E-mu Keyboards Charlotte NC

-mu's LONGboard 61 and SHORTboard 49 are the first E-mu hardware keyboards since the Proteus PK-6. Combining robust MIDI controller functions and great internal sounds from the best of the Proteus family is enough bang-for-buck given that these bad boys sell for real-world prices of about $400 for the 61-key version and $350 for the 49-key version. But E-mu upped the ante from there. They have aftertouch, which is pretty much unheard of in synths at this price.

Howren Music Co
(704) 525-5073
4209 Park Rd
Charlotte, NC
 
Sam Ash #51
(704) 522-9253
5533 Westpark Dr
Charlotte, NC
 
Howren Music
(704) 541-1798
8328 Pineville Matthews Rd
Charlotte, NC
 
Music & Arts Center #41
(704) 547-1616
9015 J M Keynes Dr The Shoppes At University Place
Charlotte, NC
 
Strings And Beyond
(704) 847-4081
525 Harrogate Rd
Matthews, NC
 
Sam Ash Music
(704) 522-9253
5533 Westpark Drive
Charlotte, NC
 
Sam Ash Music # 51
(704) 522-9253
5533 Westpark Dr
Charlotte, NC
 
Music & Arts
(704) 547-1616
The Shoppes At University Place, 9015 J.M. Keynes Dr
Charlotte, NC
 
Guitar Center #731
10050 E Independence Blvd
Mathews, NC
 
Music & Arts
(704) 341-0000
Arboretum Shopping Center, 8046 Providence Rd Ste C
Charlotte, NC
 

E-mu Keyboards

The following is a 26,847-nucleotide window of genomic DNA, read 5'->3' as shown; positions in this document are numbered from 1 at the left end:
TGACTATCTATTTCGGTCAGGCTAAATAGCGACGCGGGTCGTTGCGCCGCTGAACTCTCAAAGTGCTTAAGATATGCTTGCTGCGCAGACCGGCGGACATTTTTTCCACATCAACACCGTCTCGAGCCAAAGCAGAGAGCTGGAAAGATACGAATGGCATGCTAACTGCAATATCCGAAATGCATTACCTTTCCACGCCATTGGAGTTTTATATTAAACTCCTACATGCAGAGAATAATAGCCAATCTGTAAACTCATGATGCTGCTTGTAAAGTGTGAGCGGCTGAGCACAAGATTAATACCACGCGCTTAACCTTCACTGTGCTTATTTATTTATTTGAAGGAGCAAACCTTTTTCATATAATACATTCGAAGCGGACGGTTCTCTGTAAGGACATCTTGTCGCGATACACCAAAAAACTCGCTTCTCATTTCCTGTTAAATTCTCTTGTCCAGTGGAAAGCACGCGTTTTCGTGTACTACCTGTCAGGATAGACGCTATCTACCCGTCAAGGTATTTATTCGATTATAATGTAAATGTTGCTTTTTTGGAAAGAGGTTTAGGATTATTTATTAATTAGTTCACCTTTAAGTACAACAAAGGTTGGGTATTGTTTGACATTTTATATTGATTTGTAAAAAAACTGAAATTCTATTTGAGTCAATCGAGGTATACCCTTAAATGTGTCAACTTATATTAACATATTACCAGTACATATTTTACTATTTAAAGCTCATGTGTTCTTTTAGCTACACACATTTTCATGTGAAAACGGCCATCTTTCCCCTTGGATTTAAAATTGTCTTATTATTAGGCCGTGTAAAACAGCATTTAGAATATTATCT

E-mu's LONGboard 61 and SHORTboard 49 are the first E-mu hardware keyboards since the Proteus PK-6. Combining robust MIDI controller functions and great internal sounds from the best of the Proteus family is enough bang-for-buck given that these bad boys sell for real-world prices of about $400 for the 61-key version and $350 for the 49-key version. But E-mu upped the ante from there. They have aftertouch, which is pretty much unheard of in synths at this price.

They have a small but intelligently-chosen complement of knobs, to control filter cutoff and resonance, and envelope attack and release (or decay, depending on the patch). When you think about it, that's the stuff you reach for 90% of the time, anyway: "This pad would make a great comping sound if only it had a quicker attack," or "A little more (or less) cutoff, and this lead would be perfect." On top of that, both models transmit audio wirelessly to an E-mu PIPEline receiver you can patch into your mixer. With guitar-strap pins on the 49-key model, you've got a real wireless synth.

E-mu's Michael Lee dropped both review units off at our mothership, and editor Stephen Fortner got to try them out in these videos. If you can't see the window below, CLICK HERE to open the video separately.

 

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